Asia Stocks Set for Best Monthly Gain Since Sept. 2010



Asian stocks are headed for the best monthly gain since September 2010 after U.S. jobless claims unexpectedly fell and Japan’s inflation accelerated to the fastest pace since 2008.

Tokyo Electric Power Co. (9501) gained 7.7 percent as the operator of the crisis-ridden Fukushima Dai-Ichi nuclear station received approval for nuclear safety checks. Australand Property (ALZ) Group gained 2 percent in Sydney after JPMorgan Chase & Co. advised buying shares of the developer. Mirabela Nickel Ltd. (MBN) slumped 54 percent after the Australian producer of the metal said it may miss its output forecast.

The MSCI Asia Pacific Index rose 0.2 percent to 140.83 as of 12:22 p.m. in Hong Kong, as all 10 industry groups advanced. The gauge climbed 8 percent this month through yesterday, touching a four-month high on Sept. 23, after the Federal Reserve unexpectedly maintained its stimulus program. It has jumped 7.7 percent this quarter.

“The U.S. jobs data was a positive surprise,” Mark Lister, head of private wealth research at Craigs Investment Partners Ltd. in Wellington, said by telephone. “I don’t think the Fed will do anything until December as they’ll want to see not just one good data point, but a series of steady improvements. It’s been a very solid quarter for markets.”

The September gains pushed valuations on the Asia-Pacific gauge to 13.7 times estimated earnings yesterday from 12.7 at the end of August, according to data compiled by Bloomberg. That compares with 15.4 for the S&P 500 yesterday and 14.3 for the Stoxx Europe 600 Index, the data show.

Regional Gauges

Japan’s Topix index was little changed. Tokyo Electric gained 7.7 percent to 603 yen, the most on the Nikkei 225 Stock Average, after the governor of Niigata said yesterday he will allow the utility to apply to restart the world’s largest nuclear plant.

Australia’s S&P/ASX 200 Index (AS51) advanced 0.2 percent, heading for a five-year high. New Zealand’s NZX 50 Index rose 0.3 percent and South Korea’s Kospi index gained 0.2 percent. Futures on the S&P 500 Index were little changed.

Hong Kong’s Hang Seng Index climbed 0.1 percent after China’s industrial profits rose in August. Taiwan’s Taiex Index added 0.4 percent and China’s Shanghai Composite Index increased 0.1 percent. Singapore’s Straits Times Index advanced 0.7 percent.

First-time claims for unemployment benefits in the U.S. dropped by 5,000 to 305,000 last week, Labor Department data yesterday showed, compared with the 325,000 median forecast in a Bloomberg survey of economists. The government’s final estimate of U.S. growth showed that the economy expanded at a 2.5 percent annualized rate in the second quarter, unrevised from the previous report.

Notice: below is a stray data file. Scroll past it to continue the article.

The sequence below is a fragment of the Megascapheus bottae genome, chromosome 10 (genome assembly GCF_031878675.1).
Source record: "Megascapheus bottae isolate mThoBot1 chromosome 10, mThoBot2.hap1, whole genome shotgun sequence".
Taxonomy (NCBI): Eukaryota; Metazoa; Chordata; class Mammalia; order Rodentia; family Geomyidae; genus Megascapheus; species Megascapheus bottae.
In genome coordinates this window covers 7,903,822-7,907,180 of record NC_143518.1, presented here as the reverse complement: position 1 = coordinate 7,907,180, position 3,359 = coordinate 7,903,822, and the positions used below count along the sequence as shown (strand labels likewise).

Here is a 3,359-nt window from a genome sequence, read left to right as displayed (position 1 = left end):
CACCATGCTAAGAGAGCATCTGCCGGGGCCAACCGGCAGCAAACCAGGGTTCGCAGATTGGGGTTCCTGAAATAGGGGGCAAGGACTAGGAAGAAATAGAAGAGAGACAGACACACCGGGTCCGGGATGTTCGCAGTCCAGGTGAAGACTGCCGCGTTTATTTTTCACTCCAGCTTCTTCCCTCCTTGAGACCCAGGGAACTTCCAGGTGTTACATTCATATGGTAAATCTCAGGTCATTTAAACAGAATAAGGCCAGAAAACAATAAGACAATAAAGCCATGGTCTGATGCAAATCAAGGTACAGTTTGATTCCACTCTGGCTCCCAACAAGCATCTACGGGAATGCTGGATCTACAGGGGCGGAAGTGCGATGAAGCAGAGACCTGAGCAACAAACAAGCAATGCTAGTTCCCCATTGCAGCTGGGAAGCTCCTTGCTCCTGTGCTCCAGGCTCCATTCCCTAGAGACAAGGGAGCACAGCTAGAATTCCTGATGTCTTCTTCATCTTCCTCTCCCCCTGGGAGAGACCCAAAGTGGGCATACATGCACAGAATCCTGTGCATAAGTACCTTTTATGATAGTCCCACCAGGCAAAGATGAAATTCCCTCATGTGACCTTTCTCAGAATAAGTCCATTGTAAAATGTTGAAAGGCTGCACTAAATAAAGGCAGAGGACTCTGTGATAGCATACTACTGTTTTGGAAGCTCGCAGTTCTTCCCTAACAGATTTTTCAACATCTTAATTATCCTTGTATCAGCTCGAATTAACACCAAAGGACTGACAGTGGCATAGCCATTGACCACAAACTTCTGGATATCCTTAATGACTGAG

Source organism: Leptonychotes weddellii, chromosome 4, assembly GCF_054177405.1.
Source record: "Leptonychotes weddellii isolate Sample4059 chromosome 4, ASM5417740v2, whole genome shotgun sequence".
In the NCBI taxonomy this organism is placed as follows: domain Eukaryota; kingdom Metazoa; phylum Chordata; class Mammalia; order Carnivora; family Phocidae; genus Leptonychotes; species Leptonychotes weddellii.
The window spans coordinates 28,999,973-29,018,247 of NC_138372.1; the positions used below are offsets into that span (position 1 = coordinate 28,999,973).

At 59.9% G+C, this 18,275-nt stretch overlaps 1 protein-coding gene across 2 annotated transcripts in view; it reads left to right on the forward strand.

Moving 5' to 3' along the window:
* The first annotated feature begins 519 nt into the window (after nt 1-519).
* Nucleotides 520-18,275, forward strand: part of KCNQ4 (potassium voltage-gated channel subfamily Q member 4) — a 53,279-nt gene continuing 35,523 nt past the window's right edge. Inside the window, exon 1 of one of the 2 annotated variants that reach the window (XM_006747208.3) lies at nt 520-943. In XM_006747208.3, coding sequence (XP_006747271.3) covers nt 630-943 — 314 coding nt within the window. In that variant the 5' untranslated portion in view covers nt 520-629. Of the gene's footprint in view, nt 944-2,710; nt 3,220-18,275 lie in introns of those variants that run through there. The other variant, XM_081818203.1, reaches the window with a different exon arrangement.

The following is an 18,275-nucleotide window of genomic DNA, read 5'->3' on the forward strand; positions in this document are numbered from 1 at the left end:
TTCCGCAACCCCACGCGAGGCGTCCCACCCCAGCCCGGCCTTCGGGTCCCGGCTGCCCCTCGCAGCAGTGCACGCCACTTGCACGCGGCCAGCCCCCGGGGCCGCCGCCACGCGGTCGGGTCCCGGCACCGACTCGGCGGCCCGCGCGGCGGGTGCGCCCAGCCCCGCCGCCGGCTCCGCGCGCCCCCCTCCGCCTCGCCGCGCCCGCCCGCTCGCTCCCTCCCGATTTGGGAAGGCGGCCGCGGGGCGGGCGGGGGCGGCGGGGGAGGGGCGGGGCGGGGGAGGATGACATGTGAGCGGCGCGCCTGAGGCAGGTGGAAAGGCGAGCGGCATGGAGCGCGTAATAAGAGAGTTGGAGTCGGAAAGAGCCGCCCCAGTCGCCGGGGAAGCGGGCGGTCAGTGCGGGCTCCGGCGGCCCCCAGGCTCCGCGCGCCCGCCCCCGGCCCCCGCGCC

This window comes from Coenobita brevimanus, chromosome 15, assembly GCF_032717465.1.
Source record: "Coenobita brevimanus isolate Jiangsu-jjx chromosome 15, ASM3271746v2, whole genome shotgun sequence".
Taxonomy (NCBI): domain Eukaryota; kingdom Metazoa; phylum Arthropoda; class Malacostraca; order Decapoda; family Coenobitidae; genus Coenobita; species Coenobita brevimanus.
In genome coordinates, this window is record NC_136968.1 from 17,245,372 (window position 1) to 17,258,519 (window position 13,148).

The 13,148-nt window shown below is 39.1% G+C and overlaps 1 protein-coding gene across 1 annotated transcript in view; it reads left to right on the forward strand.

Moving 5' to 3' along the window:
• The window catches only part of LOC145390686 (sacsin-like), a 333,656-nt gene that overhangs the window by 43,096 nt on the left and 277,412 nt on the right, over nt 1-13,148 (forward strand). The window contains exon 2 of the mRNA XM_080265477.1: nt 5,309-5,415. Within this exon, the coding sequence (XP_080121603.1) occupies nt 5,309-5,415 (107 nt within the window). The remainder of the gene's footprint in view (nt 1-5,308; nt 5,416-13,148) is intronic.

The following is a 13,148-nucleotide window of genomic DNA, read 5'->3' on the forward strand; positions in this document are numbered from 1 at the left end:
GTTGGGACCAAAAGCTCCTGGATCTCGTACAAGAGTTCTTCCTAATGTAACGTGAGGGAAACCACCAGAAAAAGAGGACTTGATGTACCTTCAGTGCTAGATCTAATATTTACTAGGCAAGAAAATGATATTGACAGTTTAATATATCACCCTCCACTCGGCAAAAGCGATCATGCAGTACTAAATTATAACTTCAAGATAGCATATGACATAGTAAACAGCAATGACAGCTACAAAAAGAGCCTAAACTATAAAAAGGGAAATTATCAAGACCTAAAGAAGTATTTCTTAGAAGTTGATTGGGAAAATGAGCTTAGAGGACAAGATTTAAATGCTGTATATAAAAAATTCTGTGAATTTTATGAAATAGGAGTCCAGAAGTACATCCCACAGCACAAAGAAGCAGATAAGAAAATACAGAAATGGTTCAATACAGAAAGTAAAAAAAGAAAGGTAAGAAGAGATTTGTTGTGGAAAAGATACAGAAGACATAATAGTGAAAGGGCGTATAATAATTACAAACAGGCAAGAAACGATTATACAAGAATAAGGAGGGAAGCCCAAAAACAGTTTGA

Best Performer

Japan’s Topix climbed 10 percent this month through yesterday, extending its surge this year to 42 percent, the biggest gain among 24 developed markets tracked by Bloomberg, amid optimism Prime Minister Shinzo Abe and the Bank of Japan can lead the country out of deflation through monetary easing.

A panel advising the world’s largest pool of retirement savings said the Japanese government should review its holdings of domestic bonds that make up the bulk of its pension assets.

The interim report from the panel of economists comes as market participants say the 121 trillion yen ($1.23 trillion) Government Pension Investment Fund should increase its holdings of risk assets. Some members of the group recommended adding new assets such as real-estate trusts, infrastructure and private-equity investments and commodities, yesterday’s report said.

Japanese consumer prices excluding fresh food rose 0.8 percent in August from a year earlier, beating economist forecasts and setting the fastest pace since 2008, a report today showed.

Australand Property gained 2 percent to A$3.63. JPMorgan upgraded its recommendation to overweight from neutral.

China Huishan Dairy Holdings Co., a milk producer backed by billionaire Cheng Yu-tung, dropped 5.6 percent to HK$2.52 after its shares started trading on Hong Kong’s bourse.

Mirabela Nickel sank 54 percent to 2.8 Australian cents after saying it may fall short of its yearly production estimate due to challenging short-term outlook.



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